Old chain ferry is destined to become razor blades

We have a visitor in Portsmouth Harbour at the moment. Anchored just north of the Gosport Ferry pontoon is an unusual-looking ship.

Thursday, 16th March 2017, 6:12 am
Updated Friday, 24th March 2017, 10:47 am
Ed Sheeran

It’s the former Cowes chain ferry, or floating bridge as we call it on the island. She has just been retired after 40 years of service between East and West Cowes, crossing the River Medina.

It had been hoped to find her some new owners, but she is very much a unique craft and there cannot be many places in the world where this chain ferry would be needed.

Her age is also something against her, as she looks very tired now. Plus, she was built in an era when cars were smaller, so her capacity is now much reduced thanks to all those 4x4s.

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Of course, this has sparked a bit of a debate on social media. Firstly, what is this boat? And why is it where it is?

Many have speculated she is to pioneer a trial run of the return of our the floating bridge that finished service in the harbour back in 1959.

Two chain ferries connected Gosport to Broad Street in Old Portsmouth.

But both slipways are long gone. On the Gosport side, the old slipway and shoreline was redeveloped and built into the new seawall and the esplanade we see today.

It’s the same story at Portsmouth, with the seating area in front of the Still & West pub being where the ferries once arrived.

Out of interest, the original Isle of Wight car ferry slipway is still there off Broad Street.

If such a service existed today, it would be hugely successful. Imagine beating the A32 queues by driving on to one of these ships.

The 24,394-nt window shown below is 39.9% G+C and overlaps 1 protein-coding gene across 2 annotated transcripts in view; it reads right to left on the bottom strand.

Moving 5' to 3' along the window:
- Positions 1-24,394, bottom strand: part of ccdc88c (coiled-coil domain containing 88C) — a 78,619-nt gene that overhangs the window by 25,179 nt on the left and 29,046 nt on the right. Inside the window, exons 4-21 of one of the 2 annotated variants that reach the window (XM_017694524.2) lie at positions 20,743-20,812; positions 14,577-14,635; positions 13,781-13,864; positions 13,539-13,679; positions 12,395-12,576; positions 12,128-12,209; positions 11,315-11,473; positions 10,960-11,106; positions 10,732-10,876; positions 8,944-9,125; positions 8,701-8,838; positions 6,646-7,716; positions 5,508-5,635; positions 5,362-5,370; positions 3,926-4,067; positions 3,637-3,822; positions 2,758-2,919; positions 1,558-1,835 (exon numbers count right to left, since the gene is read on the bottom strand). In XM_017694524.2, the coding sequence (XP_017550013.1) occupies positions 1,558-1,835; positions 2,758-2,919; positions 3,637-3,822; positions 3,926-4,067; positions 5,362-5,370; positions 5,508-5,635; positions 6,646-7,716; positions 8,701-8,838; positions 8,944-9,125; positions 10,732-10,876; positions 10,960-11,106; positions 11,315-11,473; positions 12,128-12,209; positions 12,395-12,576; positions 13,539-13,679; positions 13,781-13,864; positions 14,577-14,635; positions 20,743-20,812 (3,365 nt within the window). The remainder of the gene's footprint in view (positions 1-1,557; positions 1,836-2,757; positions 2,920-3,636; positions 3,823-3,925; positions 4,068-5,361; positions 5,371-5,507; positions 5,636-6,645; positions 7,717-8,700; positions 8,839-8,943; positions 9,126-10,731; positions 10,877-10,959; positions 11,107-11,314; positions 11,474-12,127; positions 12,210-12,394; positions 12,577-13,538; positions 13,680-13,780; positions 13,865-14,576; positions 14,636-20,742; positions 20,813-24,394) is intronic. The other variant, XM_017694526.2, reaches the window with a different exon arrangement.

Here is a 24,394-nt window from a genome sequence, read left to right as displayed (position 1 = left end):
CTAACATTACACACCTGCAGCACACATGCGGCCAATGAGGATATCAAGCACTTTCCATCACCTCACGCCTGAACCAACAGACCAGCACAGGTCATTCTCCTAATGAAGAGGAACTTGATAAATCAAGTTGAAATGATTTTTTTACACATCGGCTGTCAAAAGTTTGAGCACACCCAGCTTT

Sadly, I reckon the demand would see massive queues for this service too, making it counter-productive.

Secondly, the Admiralty does not want chains laid on the harbour bed.

This was the same reason a tunnel could not be built for a proposed tram service linking the town with its neighbouring city.

So no, this chain ferry isn’t destined for a new harbour ferry service.

It’s destined to become razor blades...


I can’t remember the last time I listened to the Top 40 on the radio.

Tell me, does Bruno Brookes still do it on a Sunday afternoon?

Must be boring for whoever does it these days, as only four songs in this week’s Top 20 weren’t by Ed Sheeran! Phenomenal.

Then again, it shows how many people are streaming his new album as well as those downloading or physically buying it.

With this in mind, though, I bet the entire Top 40 would be Beatles records if such technology existed back in 1964. Can you imagine how many people would have streamed their songs?

I still remember the excitement when Duran Duran’s Is There Something I Should Know? debuted at No 1 back in 1983.


We seem to have more than our fair share of learner drivers around the streets of Alverstoke.

It probably has something to do with our village being one of the main testing routes from the new driving test centre at Lee-on-the-Solent.

I remember those days. My cousin was an instructor and I loved driving his three-year-old Vauxhall Nova. It was a 1.2 litre Sprint and really sharp.

It was miles better than my mum’s red Skoda Super Estelle 120!

I recall bunnyhopping along Ryde Esplanade until I was competent enough to go on the open road whenever I’m stuck behind an L plate.

The worst thing about Ryde? Hill starts.

Not a problem in Alverstoke!